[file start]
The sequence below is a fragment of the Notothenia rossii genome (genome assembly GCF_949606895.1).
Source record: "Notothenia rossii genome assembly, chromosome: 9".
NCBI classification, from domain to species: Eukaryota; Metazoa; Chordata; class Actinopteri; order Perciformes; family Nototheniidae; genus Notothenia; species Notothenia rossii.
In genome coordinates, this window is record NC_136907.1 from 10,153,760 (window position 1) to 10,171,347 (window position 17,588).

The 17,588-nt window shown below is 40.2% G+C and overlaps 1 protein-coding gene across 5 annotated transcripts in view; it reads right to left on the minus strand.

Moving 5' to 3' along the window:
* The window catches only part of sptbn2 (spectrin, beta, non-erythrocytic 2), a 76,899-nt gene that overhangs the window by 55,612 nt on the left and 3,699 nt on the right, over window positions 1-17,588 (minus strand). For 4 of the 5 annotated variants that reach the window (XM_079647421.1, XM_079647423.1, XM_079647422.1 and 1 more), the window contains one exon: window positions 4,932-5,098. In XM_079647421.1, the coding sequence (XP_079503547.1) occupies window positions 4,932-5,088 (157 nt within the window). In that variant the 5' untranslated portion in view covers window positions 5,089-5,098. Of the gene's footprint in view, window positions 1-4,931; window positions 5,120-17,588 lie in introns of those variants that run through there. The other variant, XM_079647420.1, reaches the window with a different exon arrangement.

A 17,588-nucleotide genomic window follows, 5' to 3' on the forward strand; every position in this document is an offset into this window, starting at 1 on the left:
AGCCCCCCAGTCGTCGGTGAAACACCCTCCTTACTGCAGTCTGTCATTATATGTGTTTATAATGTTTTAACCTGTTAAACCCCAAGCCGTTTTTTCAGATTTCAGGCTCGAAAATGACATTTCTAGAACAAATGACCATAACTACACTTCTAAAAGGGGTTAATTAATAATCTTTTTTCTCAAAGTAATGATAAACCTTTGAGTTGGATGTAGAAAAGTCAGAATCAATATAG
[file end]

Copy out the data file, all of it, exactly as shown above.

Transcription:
The sequence below is a fragment of the Notothenia rossii genome (genome assembly GCF_949606895.1).
Source record: "Notothenia rossii genome assembly, chromosome: 9".
NCBI classification, from domain to species: Eukaryota; Metazoa; Chordata; class Actinopteri; order Perciformes; family Nototheniidae; genus Notothenia; species Notothenia rossii.
In genome coordinates, this window is record NC_136907.1 from 10,153,760 (window position 1) to 10,171,347 (window position 17,588).

The 17,588-nt window shown below is 40.2% G+C and overlaps 1 protein-coding gene across 5 annotated transcripts in view; it reads right to left on the minus strand.

Moving 5' to 3' along the window:
* The window catches only part of sptbn2 (spectrin, beta, non-erythrocytic 2), a 76,899-nt gene that overhangs the window by 55,612 nt on the left and 3,699 nt on the right, over window positions 1-17,588 (minus strand). For 4 of the 5 annotated variants that reach the window (XM_079647421.1, XM_079647423.1, XM_079647422.1 and 1 more), the window contains one exon: window positions 4,932-5,098. In XM_079647421.1, the coding sequence (XP_079503547.1) occupies window positions 4,932-5,088 (157 nt within the window). In that variant the 5' untranslated portion in view covers window positions 5,089-5,098. Of the gene's footprint in view, window positions 1-4,931; window positions 5,120-17,588 lie in introns of those variants that run through there. The other variant, XM_079647420.1, reaches the window with a different exon arrangement.

A 17,588-nucleotide genomic window follows, 5' to 3' on the forward strand; every position in this document is an offset into this window, starting at 1 on the left:
AGCCCCCCAGTCGTCGGTGAAACACCCTCCTTACTGCAGTCTGTCATTATATGTGTTTATAATGTTTTAACCTGTTAAACCCCAAGCCGTTTTTTCAGATTTCAGGCTCGAAAATGACATTTCTAGAACAAATGACCATAACTACACTTCTAAAAGGGGTTAATTAATAATCTTTTTTCTCAAAGTAATGATAAACCTTTGAGTTGGATGTAGAAAAGTCAGAATCAATATAG